Hoover Dam was also the first of a generation of structures that became known as "superdims" - those more than 150 meters high. Today, there are more than 100 of these megaliths, most of them built during the past four decades. Besides Hoover, they include such giants as the Bhakra Dam in India and the Itaipu in Paraguay, as well as such familiar U.S. dams as Glen Canyon on the Colorado and Grand Coulee on the Columbia.

Worldwide, dams collectively store on the order of 6,000 cubic kilometers of water - equal to 15 percent of the earth's annual renewable water supply. Thousands of kilometers of diversion canals siphon water out of rivers and reservoirs and deliver it where and when needed to expanding cities and farming regions. Globally, Water demand has more than tripled since mid-century, and the rising demand has been met by building ever more and larger water supply projects. Many rivers now resemble elaborate plumbing works,w ith the timing and amount of flow completely controlled by planners and engineers so as to maximize the rivers' benefits to human activity.

But if the intended triumph of such plumbing was to bring rivers as neatly into the service of human convenience as a bathroom faucet, it hasn't worked out that way. Rivers are central to the planet's ecology; turning them on and off at will damages other parts of the system. And because aquatic organisms cannot live long without water, large reductions in streamflow - even for short periods of time - can be damaging or deadly to them. In addition, most water-based animals are well-adapted for living either in the flowing waters of rivers and streams or in the standing waters of lakes and ponds; relatively few thrive in both. When rivers are dammed, and flowing water is replaced by a permanent reservoir, many river species are placed at risk.

In short, the manipulation of river systemms is wreaking havoc on the aquatic environment and its biological diversity. Fresh waters contain extraordinary concentrations of animal life - including, for example, about 40 percent of the 20,000 recognized fish species. According to some estimates, the total diversity of animal life per unit area of rivers is 65 times greater than that of the seas.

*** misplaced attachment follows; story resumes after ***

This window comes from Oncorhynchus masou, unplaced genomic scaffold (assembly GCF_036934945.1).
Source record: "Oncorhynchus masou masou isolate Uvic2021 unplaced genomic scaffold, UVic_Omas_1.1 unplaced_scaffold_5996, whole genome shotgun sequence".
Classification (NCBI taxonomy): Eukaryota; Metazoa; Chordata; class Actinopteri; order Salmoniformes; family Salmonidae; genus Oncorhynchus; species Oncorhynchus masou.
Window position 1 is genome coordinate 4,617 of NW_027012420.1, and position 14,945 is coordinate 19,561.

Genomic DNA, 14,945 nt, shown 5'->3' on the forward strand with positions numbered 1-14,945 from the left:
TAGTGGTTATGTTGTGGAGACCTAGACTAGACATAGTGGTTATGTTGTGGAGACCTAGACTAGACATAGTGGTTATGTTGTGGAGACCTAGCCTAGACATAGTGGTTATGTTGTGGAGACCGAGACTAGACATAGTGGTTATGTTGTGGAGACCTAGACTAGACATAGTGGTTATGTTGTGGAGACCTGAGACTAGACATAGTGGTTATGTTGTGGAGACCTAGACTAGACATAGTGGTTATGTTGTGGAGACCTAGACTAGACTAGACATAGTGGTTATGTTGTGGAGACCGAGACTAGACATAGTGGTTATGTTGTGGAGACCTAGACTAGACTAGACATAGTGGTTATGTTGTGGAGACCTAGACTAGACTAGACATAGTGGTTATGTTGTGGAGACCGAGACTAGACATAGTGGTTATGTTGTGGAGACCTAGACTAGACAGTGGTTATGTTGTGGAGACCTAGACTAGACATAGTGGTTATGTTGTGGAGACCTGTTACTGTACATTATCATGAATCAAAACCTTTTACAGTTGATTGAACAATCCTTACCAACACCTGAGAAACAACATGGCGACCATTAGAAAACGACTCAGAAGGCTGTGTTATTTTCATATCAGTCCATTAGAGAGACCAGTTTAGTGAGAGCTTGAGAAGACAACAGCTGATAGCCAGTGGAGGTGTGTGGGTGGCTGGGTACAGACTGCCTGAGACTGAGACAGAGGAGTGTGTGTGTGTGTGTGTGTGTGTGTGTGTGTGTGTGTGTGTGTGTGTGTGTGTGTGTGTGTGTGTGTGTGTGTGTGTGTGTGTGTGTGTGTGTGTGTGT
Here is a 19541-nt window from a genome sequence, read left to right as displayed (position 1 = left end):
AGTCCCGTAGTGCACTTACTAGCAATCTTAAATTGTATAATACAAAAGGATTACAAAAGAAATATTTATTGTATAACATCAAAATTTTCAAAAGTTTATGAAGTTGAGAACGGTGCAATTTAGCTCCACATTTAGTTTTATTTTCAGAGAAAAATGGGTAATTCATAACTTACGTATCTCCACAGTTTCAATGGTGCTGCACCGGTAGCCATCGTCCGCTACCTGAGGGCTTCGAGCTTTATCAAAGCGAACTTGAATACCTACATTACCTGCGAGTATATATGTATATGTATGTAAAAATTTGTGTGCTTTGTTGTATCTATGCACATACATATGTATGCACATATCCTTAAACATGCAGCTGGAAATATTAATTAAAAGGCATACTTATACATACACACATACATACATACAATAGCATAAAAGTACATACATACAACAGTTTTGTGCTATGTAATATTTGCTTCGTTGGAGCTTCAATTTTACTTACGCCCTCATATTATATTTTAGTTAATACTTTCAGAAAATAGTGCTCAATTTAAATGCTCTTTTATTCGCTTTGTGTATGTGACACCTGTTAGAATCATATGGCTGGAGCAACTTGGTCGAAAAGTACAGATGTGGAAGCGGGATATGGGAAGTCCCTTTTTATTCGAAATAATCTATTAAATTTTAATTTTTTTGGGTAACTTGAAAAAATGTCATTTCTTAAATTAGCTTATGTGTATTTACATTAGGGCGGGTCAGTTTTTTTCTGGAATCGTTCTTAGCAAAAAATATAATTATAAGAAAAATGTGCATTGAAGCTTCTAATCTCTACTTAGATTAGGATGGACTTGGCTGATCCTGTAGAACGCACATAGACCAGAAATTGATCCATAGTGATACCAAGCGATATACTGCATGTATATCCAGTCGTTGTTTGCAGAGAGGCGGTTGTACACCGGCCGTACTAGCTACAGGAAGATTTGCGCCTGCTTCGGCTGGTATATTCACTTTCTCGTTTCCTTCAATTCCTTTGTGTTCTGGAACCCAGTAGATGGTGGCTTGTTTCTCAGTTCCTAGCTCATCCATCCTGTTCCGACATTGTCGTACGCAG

In North America, the American Fisheries Society lists 364 species or subspecies of fish as threatened, endangered, or of special concern - the vast majority of them at risk because of habitat destruction. Many are found in arid regions where intensive water demands and rising salinity are destroying vital habitat. More than a third of the desert fish species of the American Southwest, for instance, are now listed as threatened or endangered. As Professor Alan Covich of Colorado State University puts it: "We have often ignored the high species richness associated with inland waters and have allowed many fresh water habitats to be dammed, channelized, drained, eroded, and polluted with nutrients, salts, silt, and chemicals. Biodiversity and ecosystem integrity are declining in a wide range of locations throughout the world...."


The Colorado River ranks among the most heavily plumbed water courses in the world. Controlled by 10 major dams, it now irrigates some 800,000 hectares (about 2 million acres) of farmland, serves the household needs of more than 21 million...